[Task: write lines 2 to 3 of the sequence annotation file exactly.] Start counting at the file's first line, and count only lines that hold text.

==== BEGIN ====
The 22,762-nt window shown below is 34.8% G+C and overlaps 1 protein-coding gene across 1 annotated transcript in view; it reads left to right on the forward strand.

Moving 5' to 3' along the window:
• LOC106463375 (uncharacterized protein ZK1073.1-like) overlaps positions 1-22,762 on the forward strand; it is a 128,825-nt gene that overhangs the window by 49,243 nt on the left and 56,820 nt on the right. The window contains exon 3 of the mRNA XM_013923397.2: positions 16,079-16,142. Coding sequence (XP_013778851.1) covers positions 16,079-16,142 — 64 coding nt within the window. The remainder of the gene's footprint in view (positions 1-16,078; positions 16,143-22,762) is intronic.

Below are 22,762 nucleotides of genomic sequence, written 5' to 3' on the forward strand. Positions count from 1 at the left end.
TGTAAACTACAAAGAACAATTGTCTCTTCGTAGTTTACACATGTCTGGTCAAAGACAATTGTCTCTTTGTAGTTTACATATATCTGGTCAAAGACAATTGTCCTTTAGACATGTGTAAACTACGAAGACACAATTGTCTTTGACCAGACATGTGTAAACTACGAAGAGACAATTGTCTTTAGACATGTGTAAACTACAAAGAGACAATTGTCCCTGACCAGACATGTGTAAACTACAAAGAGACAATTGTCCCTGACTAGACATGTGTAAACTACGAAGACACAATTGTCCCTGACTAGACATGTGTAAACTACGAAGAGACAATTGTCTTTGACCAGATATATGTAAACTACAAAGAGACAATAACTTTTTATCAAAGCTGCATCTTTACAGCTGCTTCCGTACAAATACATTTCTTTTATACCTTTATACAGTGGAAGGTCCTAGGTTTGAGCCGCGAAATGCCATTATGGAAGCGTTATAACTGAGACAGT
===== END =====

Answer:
Moving 5' to 3' along the window:
• LOC106463375 (uncharacterized protein ZK1073.1-like) overlaps positions 1-22,762 on the forward strand; it is a 128,825-nt gene that overhangs the window by 49,243 nt on the left and 56,820 nt on the right. The window contains exon 3 of the mRNA XM_013923397.2: positions 16,079-16,142. Coding sequence (XP_013778851.1) covers positions 16,079-16,142 — 64 coding nt within the window. The remainder of the gene's footprint in view (positions 1-16,078; positions 16,143-22,762) is intronic.